Crime Thriller: Seesaw of suspense

What do you like in a good crime thriller?

What makes you roll your eyes when authors do this, or throw a book across the room in frustration?

Does it drive you crazy when a story jumps from character to character, leaving you on a cliffhanger time and again? Or does that sort of suspense succeed in captivating you?

I ask because I’m revising my own crime thriller, and though I can and will research what makes crime thrillers work, I’m interested to know what readers think too.

Personally I hate it when authors use that soap opera tactic of ending a chapter halfway through a scene and not coming back to that character for five more chapters. So I’m trying to avoid that in my writing, and increase suspense in other ways.

My basic plot is written — a high-profile kidnapping, an investigation, a slew of possible suspects, with danger and heartache around every corner.

It’s a mystery, so the reader won’t know who the main villain is until the end, which makes my job more difficult since I narrate from the point of view of many characters.

I know what I like in a book, but I’m curious to know what you like. What type of story line keeps you coming back for more? And what makes you say uncle?

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A year to remember

Happy New Year!

Whether or not 2015 lived up to your expectations, I hope you can say it was a year worth living and that it taught you lessons you can use in 2016.

You wouldn’t know it from the lack of reporting on my blog, but this was a good year.

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In October I scaled the tallest peak in the Northeast — Mt. Washington, N.H.

Since my (mostly unrecognized) blogging Thursday has fallen on New Year’s Eve this year, I thought now would be a good time to look over the past year to recall all those achievements that I might otherwise have overlooked as undeserving of very much notice. It’s a good preface to my 2016 New Year’s Resolution: To write 52 blog posts this year (ie. One a week, on Thursday.)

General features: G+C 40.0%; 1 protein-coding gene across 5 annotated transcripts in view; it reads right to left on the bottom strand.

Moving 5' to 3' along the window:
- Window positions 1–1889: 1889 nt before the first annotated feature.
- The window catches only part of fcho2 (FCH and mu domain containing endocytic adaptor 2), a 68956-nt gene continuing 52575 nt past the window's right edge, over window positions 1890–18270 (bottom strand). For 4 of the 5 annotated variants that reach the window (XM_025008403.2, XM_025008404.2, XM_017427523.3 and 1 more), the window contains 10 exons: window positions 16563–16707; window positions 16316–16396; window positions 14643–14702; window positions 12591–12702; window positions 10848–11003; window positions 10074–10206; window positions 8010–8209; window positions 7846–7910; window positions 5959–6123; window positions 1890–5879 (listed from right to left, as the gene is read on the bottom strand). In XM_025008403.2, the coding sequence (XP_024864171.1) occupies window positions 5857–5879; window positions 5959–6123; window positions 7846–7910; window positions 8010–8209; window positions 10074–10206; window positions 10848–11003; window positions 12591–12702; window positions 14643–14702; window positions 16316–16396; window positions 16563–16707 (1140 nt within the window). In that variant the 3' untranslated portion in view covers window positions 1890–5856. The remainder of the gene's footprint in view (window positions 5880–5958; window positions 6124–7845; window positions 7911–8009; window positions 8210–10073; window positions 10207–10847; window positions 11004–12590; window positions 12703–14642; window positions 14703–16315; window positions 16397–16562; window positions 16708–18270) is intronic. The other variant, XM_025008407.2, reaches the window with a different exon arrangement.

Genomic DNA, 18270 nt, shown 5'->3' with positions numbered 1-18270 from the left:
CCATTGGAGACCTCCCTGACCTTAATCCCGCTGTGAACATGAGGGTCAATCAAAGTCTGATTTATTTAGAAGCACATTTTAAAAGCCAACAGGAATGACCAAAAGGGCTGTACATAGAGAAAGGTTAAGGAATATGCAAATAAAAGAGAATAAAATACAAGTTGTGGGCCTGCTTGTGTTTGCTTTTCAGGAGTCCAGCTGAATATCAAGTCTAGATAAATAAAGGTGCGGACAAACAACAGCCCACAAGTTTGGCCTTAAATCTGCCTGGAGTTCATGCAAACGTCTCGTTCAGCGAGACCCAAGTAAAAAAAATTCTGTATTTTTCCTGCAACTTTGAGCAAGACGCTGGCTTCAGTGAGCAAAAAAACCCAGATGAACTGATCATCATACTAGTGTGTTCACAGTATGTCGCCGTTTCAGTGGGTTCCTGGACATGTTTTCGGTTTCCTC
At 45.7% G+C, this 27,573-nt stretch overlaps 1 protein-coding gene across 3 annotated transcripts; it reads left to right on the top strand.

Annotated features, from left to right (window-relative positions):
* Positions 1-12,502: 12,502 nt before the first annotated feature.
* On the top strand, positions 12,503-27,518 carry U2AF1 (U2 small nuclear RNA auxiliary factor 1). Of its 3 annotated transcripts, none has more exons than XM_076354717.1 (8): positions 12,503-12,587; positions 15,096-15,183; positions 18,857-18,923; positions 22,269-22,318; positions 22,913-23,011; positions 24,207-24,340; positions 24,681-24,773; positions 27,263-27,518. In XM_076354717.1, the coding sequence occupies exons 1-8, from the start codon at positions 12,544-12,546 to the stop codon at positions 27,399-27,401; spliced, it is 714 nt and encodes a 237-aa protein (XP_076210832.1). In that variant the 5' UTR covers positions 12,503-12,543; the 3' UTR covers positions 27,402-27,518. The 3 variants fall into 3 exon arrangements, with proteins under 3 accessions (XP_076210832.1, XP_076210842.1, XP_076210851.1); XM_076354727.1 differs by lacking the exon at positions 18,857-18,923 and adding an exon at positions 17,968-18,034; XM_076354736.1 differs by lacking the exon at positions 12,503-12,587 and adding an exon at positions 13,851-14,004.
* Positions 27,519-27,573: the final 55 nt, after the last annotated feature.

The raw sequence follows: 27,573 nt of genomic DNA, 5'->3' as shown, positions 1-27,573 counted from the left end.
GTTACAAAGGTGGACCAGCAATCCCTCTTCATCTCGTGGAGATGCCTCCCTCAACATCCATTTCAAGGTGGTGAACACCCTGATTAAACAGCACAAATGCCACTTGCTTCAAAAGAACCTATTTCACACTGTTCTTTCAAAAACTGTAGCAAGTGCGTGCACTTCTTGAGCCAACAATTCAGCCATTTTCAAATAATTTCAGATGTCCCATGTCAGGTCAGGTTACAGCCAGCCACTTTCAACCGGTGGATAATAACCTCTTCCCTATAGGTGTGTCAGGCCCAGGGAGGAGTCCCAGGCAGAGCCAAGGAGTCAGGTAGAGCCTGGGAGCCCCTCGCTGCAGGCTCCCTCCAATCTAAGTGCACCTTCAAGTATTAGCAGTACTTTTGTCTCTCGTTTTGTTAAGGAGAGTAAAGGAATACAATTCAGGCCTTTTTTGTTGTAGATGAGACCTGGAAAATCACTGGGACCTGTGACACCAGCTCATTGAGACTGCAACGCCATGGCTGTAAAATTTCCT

Travel and Family

  • I took my niece on a road trip to northern New Jersey and NYC for her Christmabirthgration (Christmas, 18th birthday, and high school graduation)
  • Ryan and I celebrated our 12th wedding anniversary and we saw Vermont, New Hampshire, and Maine for the first time.
  • My nephew turned 2, and I’ll be an aunt again this winter.

Work

  • I won my first health writing award from the Virginia Press Association, and in July became assistant editor at my newspaper.

Noveling

  • I participated in my eighth National Novel Writing Month, my second as a municipal liaison.
  • I finished my first novel, Snow on the Mountain (!), which I had been writing, revising, and rewriting since November 2009. It’s 367 pages, 86,370 words, and I hope to begin searching out publishing opportunities this spring!

I hope to see you more often in the new year, and let’s make 2016 a great one!

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Showing Our Colors

peace-for-paris-Jean-Jullien

Since last Friday’s attacks in Paris, I’ve read a lot of backlash about the responses that everyday people around the world have had in social media platforms.

There are some who feel it’s meaningless – even destructive and shameful – that some of us replaced our profile pictures with temporary tri-colored images depicting the red, white, and blue of the French flag; that we flashed other signs of solidarity, like the “Peace for Paris” peace symbol over a drawing of the Eiffel Tower, designed by Frenchman Jean Jullien; or that we posted our own images from Paris.